Three US regions hit the hardest by deaths of despair since 2010
Ann Arbor | April 26, 2023
Co-occurring clusters of suicide, overdose, and liver disease mortalities identified in the US west, southeast, and Appalachia/rust belt, report investigators in the American Journal of Preventive Medicine
A new study(opens in new tab/window) in the American Journal of Preventive Medicine(opens in new tab/window), published by Elsevier, identified three overlapping clusters of deaths of despair (i.e., suicide, overdose, and chronic liver disease and cirrhosis deaths) across the United States since 2010. Noting the sharp increase in deaths of despair documented in recent years, the investigators analyzed mortality data for individuals 10 years of age or older from 2000-2019 to detect geographic and temporal patterns. The findings showed six suicide clusters, four overdose clusters, nine alcohol-related liver disease clusters, which coincided in three large areas of the US west, southeast, and Appalachia/rust belt.
“Knowledge of geographic areas where suicide, overdose, and liver disease deaths are higher than expected, and where they coincide over multiple years, can help identify persistent clusters of deaths of despair that warrant public health intervention and continued or enhanced surveillance. Understanding which communities are at risk for co-occurring deaths of despair can assist public health entities to advocate for resources and funding to address the burden of mortality,” explained lead investigator Danielle L. Steelesmith, PhD, Center for Suicide Prevention and Research, The Abigail Wexner Research Institute at Nationwide Children’s Hospital, Columbus, OH, USA.
Overall, mortality rates in the US have been increasing since hitting an all-time low in 2014. Life expectancy stopped trending upward in this period. These developments correspond with the surge in deaths of despair, which increased from 22.7 to 45.8 per 100,000 persons from 2000 to 2017. Overdoses increased the most, but suicides and liver deaths were also on the rise.
Little research has examined how the different categories of deaths of despair map out geographically and within specific timeframes. This project is the first to employ the relatively new and innovative methodology of co-occurring clusters to better understand how the different components interact and cluster together. The clusters identified for each type of death align with the times and places noted in prior research. When the specific clusters were mapped out together, three large intersecting areas stood out, in the west (counties in Wyoming, Montana, Colorado, Idaho, Utah, and New Mexico), southeast (counties in Florida, Georgia, South Carolina, North Carolina, Mississippi, Alabama, Louisiana, Tennessee, Kentucky, and Illinois) and throughout Appalachia/rust belt regions (counties in West Virginia, Virginia, Ohio, Indiana, Michigan, Delaware, Maryland, Pennsylvania, and western New York).
“Our findings highlight specific regions and counties at increased risk for these deaths that can be analyzed further to improve our understanding of why deaths of despair have been increasing. In addition, we identified certain areas of concern outside of the co-occurring clusters, such as growing suicide rates in Maine, New Hampshire, and Vermont, an excess of liver disease deaths in Rhode Island, and alarming number of overdoses in eastern Oklahoma. These regions would benefit from more targeted interventions and prevention efforts,” added Dr. Steelesmith.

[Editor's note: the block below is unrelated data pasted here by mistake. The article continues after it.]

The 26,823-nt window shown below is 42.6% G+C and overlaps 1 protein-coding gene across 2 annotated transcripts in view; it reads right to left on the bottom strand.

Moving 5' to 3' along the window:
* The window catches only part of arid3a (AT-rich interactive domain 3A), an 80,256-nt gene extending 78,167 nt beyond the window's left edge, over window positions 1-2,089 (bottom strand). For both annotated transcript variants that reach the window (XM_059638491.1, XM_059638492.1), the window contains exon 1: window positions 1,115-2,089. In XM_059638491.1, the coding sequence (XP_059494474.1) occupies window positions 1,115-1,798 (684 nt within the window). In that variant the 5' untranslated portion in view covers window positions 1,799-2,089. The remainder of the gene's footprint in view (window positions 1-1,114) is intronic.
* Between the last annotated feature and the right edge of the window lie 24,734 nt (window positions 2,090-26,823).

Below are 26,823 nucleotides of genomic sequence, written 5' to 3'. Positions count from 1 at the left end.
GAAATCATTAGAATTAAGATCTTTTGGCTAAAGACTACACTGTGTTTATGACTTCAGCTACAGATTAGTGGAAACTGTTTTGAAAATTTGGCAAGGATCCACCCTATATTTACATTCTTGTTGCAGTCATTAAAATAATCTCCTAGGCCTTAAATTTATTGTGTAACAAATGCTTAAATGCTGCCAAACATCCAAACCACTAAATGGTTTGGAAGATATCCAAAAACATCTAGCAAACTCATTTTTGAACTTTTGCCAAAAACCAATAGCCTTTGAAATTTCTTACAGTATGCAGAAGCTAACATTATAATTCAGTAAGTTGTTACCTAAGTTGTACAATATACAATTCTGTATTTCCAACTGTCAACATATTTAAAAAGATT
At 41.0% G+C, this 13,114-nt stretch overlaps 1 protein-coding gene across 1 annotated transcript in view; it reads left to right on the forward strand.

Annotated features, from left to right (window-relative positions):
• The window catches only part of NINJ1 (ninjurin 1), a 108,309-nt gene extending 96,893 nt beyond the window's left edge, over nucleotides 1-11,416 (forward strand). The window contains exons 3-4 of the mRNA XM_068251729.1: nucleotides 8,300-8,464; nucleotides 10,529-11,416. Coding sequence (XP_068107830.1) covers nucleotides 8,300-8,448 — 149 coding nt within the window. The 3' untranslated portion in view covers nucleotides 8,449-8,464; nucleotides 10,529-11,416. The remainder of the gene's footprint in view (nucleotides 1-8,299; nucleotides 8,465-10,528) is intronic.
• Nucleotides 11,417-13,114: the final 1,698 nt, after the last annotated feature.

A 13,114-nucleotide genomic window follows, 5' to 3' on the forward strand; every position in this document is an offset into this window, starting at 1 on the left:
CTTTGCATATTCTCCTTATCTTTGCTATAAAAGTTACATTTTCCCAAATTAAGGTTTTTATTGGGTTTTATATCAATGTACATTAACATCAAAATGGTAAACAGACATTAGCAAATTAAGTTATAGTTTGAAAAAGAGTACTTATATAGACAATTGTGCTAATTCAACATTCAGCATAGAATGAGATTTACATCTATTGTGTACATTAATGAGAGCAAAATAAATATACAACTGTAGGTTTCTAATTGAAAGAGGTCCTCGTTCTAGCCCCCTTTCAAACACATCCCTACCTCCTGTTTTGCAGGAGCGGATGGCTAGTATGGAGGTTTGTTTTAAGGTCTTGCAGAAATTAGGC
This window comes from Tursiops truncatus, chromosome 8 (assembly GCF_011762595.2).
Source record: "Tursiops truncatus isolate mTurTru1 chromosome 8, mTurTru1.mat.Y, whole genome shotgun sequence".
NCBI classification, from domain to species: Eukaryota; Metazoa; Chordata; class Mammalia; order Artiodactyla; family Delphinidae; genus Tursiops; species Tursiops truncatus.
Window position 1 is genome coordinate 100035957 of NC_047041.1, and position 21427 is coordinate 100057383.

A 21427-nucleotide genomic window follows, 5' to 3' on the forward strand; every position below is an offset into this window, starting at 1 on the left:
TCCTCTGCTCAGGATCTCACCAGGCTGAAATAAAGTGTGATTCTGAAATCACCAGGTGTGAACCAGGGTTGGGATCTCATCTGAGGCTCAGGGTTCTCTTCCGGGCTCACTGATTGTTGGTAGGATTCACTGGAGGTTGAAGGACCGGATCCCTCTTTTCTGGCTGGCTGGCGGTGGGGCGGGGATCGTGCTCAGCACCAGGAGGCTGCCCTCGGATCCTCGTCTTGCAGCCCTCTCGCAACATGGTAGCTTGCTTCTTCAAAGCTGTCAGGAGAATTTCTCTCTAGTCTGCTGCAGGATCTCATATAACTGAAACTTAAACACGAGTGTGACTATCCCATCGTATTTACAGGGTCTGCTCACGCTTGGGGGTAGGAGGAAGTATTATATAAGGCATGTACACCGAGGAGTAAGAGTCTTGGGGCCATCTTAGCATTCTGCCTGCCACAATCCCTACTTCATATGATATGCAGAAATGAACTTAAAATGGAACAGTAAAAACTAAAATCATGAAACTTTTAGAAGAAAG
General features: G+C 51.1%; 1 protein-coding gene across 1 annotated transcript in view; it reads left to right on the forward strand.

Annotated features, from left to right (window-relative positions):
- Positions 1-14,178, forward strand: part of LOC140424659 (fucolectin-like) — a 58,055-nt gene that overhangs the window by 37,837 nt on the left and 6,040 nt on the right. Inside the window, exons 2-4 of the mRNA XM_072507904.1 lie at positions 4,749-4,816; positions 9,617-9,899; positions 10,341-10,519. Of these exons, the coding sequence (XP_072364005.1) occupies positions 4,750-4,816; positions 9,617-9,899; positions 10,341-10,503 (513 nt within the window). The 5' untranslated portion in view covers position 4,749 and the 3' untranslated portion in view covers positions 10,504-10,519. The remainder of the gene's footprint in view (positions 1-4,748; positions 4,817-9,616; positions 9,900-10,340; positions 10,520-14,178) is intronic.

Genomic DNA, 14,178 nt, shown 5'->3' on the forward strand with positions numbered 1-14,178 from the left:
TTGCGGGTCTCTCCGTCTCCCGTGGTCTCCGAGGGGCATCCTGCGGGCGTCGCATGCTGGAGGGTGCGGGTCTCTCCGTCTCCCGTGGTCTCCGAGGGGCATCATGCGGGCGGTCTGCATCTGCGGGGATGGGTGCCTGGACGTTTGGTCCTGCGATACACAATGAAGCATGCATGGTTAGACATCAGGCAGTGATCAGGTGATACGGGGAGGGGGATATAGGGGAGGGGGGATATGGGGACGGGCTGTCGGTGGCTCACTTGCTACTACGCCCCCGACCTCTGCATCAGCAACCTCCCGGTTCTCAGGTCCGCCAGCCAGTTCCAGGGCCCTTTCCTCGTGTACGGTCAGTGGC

Notes for editors
The article is“Spatiotemporal Patterns of Deaths of Despair across the U.S., 2000 to 2019,” by Danielle L. Steelesmith, PhD, Megan R. Lindstrom, PhD, Huyen T.K. Le, PhD, Elisabeth D. Root, PhD, John V. Campo, MD, and Cynthia A. Fontanella, PhD (https://doi.org/10.1016/j.amepre.2023.02.020(opens in new tab/window)). It appears online in advance of the American Journal of Preventive Medicine, volume 65, issue 2 (August 2023), published by Elsevier(opens in new tab/window).
The article is openly available for 30 days at https://www.ajpmonline.org/article/S0749-3797(23)00093-4/fulltext(opens in new tab/window).
Full text of this article is also available to credentialed journalists upon request; contact Jillian B. Morgan at +1 734 936 1590 or [email protected](opens in new tab/window). Journalists wishing to interview the authors should contact +1 614 355 0495 or [email protected](opens in new tab/window).
About the American Journal of Preventive Medicine
The American Journal of Preventive Medicine(opens in new tab/window) is the official journal of the American College of Preventive Medicine(opens in new tab/window) and the Association for Prevention Teaching and Research(opens in new tab/window). It publishes articles in the areas of prevention research, teaching, practice and policy. Original research is published on interventions aimed at the prevention of chronic and acute disease and the promotion of individual and community health. The journal features papers that address the primary and secondary prevention of important clinical, behavioral and public health issues such as injury and violence, infectious disease, women's health, smoking, sedentary behaviors and physical activity, nutrition, diabetes, obesity, and alcohol and drug abuse. Papers also address educational initiatives aimed at improving the ability of health professionals to provide effective clinical prevention and public health services. The journal also publishes official policy statements from the two co-sponsoring organizations, health services research pertinent to prevention and public health, review articles, media reviews, and editorials. www.ajpmonline.org(opens in new tab/window)
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